Mister Donut is offering desktop pictures for download here. If you'd like to put a food cue on your computer screen that will cause you to want to eat donuts everyday, you'll want to download them.

8 comments:

Sylvia said...

Just a note on the donut origins - I entirely agree with you that the thought is not unique and no doubt occurred to pretty much everyone all over the world who ever had both dough of some kind and oil available.

But it can't have first occurred to a fish&chips merchant or a 19th century bakery apprentice, because in the "Nibelungenlied" and other medieval German literature, sweet baked goods (with apples and honey in this particular case, IIRC) are already mentioned. :-)

That pushes the invention of donuts back to the 13th century, and they can easily have been around sooner than that. Just thought you might want to know! ;-)

sasamarly3 said...

Hello! I just started reading your blog and it's really fun, thanks. You don't say what the Japanese name is but if it says "kuromitsu," then I don't think the translation would be black honey - it's actually an old fashioned Japanese sugar syrup that often goes with kinako.

Sarah said...

Hey, I finally ordered the durian HiChew. A week ago. Then I got the courage to try it tonight with friends. One of my roommates threw up....I couldn't even finish it, and I can usually force myself to eat ANYTHING. I will say, it doesn't have that durian smell, but OH BOY does it have the taste. Forgive me for posting this on a post about donuts.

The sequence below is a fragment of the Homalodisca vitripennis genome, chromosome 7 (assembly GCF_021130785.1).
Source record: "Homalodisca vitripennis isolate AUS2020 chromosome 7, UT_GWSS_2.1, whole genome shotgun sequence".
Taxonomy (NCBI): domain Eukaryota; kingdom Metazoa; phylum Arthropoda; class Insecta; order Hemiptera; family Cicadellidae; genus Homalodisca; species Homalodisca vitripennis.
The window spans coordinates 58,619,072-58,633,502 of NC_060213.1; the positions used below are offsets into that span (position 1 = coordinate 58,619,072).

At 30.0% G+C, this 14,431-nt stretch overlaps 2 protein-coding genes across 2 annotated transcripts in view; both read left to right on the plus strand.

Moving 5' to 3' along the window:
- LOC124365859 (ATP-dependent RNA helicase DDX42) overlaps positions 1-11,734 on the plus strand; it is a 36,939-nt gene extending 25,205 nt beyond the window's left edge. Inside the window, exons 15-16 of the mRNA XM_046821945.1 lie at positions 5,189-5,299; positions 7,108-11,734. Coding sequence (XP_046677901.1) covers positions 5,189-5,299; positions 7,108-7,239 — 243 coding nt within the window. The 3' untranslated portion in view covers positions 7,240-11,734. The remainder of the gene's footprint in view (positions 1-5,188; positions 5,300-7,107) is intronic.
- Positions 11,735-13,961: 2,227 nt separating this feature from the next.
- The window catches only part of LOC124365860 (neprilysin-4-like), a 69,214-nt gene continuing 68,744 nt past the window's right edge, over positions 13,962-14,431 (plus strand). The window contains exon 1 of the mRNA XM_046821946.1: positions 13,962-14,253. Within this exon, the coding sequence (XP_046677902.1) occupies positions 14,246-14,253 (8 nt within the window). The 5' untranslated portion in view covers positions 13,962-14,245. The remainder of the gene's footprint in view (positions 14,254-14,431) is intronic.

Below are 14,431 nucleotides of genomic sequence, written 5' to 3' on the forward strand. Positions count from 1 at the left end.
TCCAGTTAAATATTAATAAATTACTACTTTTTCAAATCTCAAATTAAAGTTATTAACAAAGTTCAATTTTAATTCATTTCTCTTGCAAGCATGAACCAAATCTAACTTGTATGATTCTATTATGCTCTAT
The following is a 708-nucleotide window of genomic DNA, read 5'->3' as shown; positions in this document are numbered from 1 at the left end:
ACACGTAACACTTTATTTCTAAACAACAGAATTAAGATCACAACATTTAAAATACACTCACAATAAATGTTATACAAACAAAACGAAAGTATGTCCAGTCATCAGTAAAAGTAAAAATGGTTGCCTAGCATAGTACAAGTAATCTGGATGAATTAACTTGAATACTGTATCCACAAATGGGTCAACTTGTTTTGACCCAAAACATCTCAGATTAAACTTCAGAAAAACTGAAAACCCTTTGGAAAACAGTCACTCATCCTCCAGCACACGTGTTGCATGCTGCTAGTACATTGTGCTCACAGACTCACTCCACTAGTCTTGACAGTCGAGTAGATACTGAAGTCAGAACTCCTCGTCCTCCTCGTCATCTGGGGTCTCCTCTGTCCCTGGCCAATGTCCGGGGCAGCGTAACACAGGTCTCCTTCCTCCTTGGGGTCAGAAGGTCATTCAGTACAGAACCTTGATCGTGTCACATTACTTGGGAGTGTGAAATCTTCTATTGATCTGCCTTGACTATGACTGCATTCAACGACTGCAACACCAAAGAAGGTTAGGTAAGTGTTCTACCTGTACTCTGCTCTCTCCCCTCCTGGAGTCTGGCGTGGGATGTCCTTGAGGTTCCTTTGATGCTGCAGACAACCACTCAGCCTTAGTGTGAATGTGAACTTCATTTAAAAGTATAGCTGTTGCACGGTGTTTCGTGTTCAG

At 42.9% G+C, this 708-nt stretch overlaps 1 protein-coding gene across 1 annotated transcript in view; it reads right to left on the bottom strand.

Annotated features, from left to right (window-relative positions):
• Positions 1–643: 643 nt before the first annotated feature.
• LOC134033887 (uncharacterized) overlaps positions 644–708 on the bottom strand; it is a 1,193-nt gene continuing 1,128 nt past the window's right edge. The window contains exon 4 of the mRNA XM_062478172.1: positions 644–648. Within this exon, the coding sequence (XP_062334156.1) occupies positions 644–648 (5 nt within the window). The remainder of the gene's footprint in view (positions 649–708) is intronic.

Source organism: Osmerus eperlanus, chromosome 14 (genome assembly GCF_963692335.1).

Orchid64 said...

Thanks to everyone for commenting (and reading), and I agree with your correction, sasamarly3!

Sarah: I think I'll pass on the Durian Hi-Chew now. ;-)

Sarah said...

I assure you, that is in your best interest. Half eaten candy in the garbage smelled up the house so badly that I've been lying down ill until now. (We also have a small apartment, like Japan-normal size) Something about that combination of boiling onions and fruit, with just a dash of offal, makes me never want to eat again. D:

Orchid64 said...

Sarah: It sounds like I'd definitely have to make that "vomiting sumo" rating graphic if I bought it. ;-)

Girl Japan: April Marie said...

I had to laugh at this post... oh my goodness.. you and I must have been on the same wave link!!! We had a Mr. Doughnuts near the condo, just across the street.. well not directly across but not far..

The old fashioned variety is my favorite too.. GLAZED, I hadn't had them in a long while so I didn't know they totally removed my favorite... Anyhoo.. the Mr. bought some last night with our Thursday night movie night... and I tried the custard, it was surprisingly DELISH... I didn't care for the old fashioned coffee though.... my favorite has been the old fashioned with crystalized honey sugar? Or kinako?

Sylvia said...

Forgot to say that the sweet baked good in the 13th century was fried in oil! I think it was clear from the context, anyway, but since the fried in oil part is the relevant donut connection, thought I'd mention it again. In the interest of historical accuracy. ;-)